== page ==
How this relates to a cartoonist’s relationship with the superhero publishing industry likely varies by artist mentality. Cliff Chiang’s visual style feels like the ideal argot for a superhero comic to speak in a moment where the superhero concept has achieved full spectrum dominance across major media and its narrative dominates the culture. The iconographic style is akin to that of Steve Lieber’s recent work on Superman's Pal Jimmy Olsen, one of the few recent DC Comics I’ve enjoyed. This work feels like the closest descendant of another era’s house style — it marries the old José Luis García-López style guide for licensed images, and his approach to dynamic layouts in his sequential art, with an almost Hergé-style approach to clear storytelling, here presented in the proportions of a European album, to create something immersively readable. This style is currently an outlier — Jimmy Olsen was viewed as a comedy book, its style considered weird and quirky — among DC books whose look is largely defined by generational inbreeding among Wildstorm second-stringers and variant covers showing off digitally painted cheesecake imagery, rendering corporate IP as fetish objects offering a pliant gaze to their potential readers. Any stylists more pared-down or classical, evincing an understanding of knowing who Alex Toth or Roy Crane or Jaime Hernandez are, were long ago exiled to cartoon adaptations. Chiang has a velocity to his penline that marks the page too vividly to ever recall someone drawing from a model sheet, but he still draws with enough clarity that we immediately recognize the thing he’s drawing. The visual references woven into the narrative are never ostentatiously signaled by a shift in style. He can draw a composition we recognize from elsewhere, but render it with the same inkline he defaults to. The picking and choosing of visual forebears favors the animated series and its alum. A flashback shows the red night skies of the later seasons that featured more stripped down character designs. Marker lines capture well the shiny texture of the leather costume designed by Darwyn Cooke. Chiang is drawing on a continuity of artistic influence, which is not the same as “DC continuity” in the canonical, specialized Wikipedia sense, but is instead the work that is recognized and remembered on account of its quality. It’s a style that feels coherent without being pedantic, and this is partly why it feels suited to this moment. When superhero movies, TV shows, animated features, and licensed products for children and adults are everywhere, and the general public is expected to be fluent in the lore of a property, comics should be able to speak of their own history in an intuitive and visually literate way. Steve Lieber, working with Matt Fraction on Jimmy Olsen, used these references to things the audience recognized to mine a vein of self-aware zaniness, and created a comic that was perfectly fun. The 2006 Doctor 13 comic Cliff Chiang drew from a Brian Azzarello script attempted a similar tone. But once you remove the incessant knowingness, you’re left with a deep well of melancholy about the sheer weight of accumulated history, which Catwoman: Lonely City dives into.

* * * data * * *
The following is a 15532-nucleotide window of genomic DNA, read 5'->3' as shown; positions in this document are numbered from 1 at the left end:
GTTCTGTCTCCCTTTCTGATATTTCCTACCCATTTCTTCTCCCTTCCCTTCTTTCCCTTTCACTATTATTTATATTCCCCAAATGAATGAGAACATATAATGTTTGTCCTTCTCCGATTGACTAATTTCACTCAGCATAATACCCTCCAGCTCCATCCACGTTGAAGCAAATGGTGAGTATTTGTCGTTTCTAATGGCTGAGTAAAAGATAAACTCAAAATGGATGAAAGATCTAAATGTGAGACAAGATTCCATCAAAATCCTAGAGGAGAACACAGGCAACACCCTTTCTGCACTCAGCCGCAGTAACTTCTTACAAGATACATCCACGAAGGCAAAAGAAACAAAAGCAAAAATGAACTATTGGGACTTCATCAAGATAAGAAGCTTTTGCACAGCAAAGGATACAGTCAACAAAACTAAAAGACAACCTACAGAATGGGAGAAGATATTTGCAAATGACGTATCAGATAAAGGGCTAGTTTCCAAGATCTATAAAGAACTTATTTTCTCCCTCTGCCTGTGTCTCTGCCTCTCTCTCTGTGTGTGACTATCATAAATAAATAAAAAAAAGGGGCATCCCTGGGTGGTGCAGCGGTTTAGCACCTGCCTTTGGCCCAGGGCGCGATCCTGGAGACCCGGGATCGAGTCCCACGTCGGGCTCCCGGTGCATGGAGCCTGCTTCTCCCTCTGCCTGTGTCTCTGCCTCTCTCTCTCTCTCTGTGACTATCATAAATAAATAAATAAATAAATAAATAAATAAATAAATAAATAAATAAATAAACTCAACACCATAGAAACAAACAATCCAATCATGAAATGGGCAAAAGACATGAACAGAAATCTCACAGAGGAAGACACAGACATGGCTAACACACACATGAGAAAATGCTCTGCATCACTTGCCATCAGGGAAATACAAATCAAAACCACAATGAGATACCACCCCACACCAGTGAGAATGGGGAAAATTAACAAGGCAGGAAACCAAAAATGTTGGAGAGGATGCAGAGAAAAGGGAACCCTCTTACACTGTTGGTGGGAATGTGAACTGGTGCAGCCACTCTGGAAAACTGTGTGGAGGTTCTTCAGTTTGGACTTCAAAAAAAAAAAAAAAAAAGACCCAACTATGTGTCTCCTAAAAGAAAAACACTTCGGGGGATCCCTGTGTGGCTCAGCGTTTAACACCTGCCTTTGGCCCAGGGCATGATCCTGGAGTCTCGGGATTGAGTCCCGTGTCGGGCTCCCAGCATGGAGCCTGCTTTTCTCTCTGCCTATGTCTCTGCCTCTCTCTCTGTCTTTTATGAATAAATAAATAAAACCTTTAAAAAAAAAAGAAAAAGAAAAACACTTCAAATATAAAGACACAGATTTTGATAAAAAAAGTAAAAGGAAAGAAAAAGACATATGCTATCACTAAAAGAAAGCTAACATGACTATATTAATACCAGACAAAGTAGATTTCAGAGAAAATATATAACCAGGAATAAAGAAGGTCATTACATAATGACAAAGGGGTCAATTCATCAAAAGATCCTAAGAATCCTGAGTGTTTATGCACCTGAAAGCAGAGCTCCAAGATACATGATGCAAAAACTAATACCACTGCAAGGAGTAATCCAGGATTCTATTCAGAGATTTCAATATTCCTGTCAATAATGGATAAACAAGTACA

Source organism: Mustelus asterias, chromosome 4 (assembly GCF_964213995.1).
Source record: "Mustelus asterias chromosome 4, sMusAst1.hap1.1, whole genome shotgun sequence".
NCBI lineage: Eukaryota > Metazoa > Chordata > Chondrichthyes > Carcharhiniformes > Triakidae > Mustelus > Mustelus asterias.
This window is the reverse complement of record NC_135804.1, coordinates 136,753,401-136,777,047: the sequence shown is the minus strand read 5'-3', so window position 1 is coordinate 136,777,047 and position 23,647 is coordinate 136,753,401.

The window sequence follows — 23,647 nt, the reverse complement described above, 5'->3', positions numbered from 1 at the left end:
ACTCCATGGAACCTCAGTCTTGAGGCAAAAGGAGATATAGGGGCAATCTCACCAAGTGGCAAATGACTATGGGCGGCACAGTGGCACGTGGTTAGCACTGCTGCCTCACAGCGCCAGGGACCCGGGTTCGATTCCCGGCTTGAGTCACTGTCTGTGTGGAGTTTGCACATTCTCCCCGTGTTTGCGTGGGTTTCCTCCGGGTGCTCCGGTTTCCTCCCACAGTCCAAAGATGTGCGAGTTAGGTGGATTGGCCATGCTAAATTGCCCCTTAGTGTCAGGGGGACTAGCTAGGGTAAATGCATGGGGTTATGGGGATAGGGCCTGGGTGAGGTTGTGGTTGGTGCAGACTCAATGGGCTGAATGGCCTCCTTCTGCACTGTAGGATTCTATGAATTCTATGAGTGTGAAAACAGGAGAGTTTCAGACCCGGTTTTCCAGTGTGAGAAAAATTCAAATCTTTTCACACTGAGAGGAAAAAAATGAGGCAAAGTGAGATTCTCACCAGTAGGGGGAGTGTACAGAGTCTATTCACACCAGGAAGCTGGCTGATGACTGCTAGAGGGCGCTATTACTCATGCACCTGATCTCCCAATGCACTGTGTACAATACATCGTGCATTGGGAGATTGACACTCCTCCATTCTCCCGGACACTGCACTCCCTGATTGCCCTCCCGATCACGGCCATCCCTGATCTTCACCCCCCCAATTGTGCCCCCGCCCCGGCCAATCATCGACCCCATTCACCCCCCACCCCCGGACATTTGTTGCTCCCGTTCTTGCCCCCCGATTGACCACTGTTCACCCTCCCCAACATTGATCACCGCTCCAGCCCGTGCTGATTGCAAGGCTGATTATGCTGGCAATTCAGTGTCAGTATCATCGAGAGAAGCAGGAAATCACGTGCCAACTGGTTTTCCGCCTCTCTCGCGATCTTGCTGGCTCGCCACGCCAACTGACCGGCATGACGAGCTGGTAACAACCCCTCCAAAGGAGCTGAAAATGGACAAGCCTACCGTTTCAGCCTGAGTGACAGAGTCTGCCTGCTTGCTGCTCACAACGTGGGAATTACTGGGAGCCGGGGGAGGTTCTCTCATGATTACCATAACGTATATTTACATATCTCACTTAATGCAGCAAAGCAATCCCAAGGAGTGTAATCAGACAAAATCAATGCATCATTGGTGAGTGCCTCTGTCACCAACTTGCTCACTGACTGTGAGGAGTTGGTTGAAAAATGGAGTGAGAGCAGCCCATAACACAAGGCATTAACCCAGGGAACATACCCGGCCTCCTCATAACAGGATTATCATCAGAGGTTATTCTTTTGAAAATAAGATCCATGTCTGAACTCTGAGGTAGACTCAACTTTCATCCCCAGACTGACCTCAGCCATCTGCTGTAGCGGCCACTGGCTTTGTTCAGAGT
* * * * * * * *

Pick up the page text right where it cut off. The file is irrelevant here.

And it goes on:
The title does a lot of heavy lifting, setting a mood with the slightest evocation. The feelings and the ideas generated by the reading experience seem to bubble up from the depths, because the reading experience itself is so smooth. This is the first comic Cliff Chiang has done everything himself on — writing, drawing, coloring, lettering — and the visual storytelling is off-the-charts, constantly setting up details in panels that follow into the next, balancing moment to moment storytelling with shifts in visual perspective perfectly. It’s filled with effects that seem like they could only be achieved by an artist in full control of every step of the production process. Part of the reason Chiang seems an ideal stylist for this moment in comics history is how open his style is to color, due to his composition style not relying on shading, which befits where production and printing are at. The first place many people noticed Chiang’s work was the same place many first noticed colorist Dave Stewart outside of his work on Hellboy, 2003’s Beware the Creeper. Handling every step of the production process, Chiang can rely on color to conjure emotion without needing to write too much in the way of melodrama into his script. His choices make understated sequences shine: I was impressed by a scene of two characters walking at night, due to its use of streetlights as both a light source and a page design element.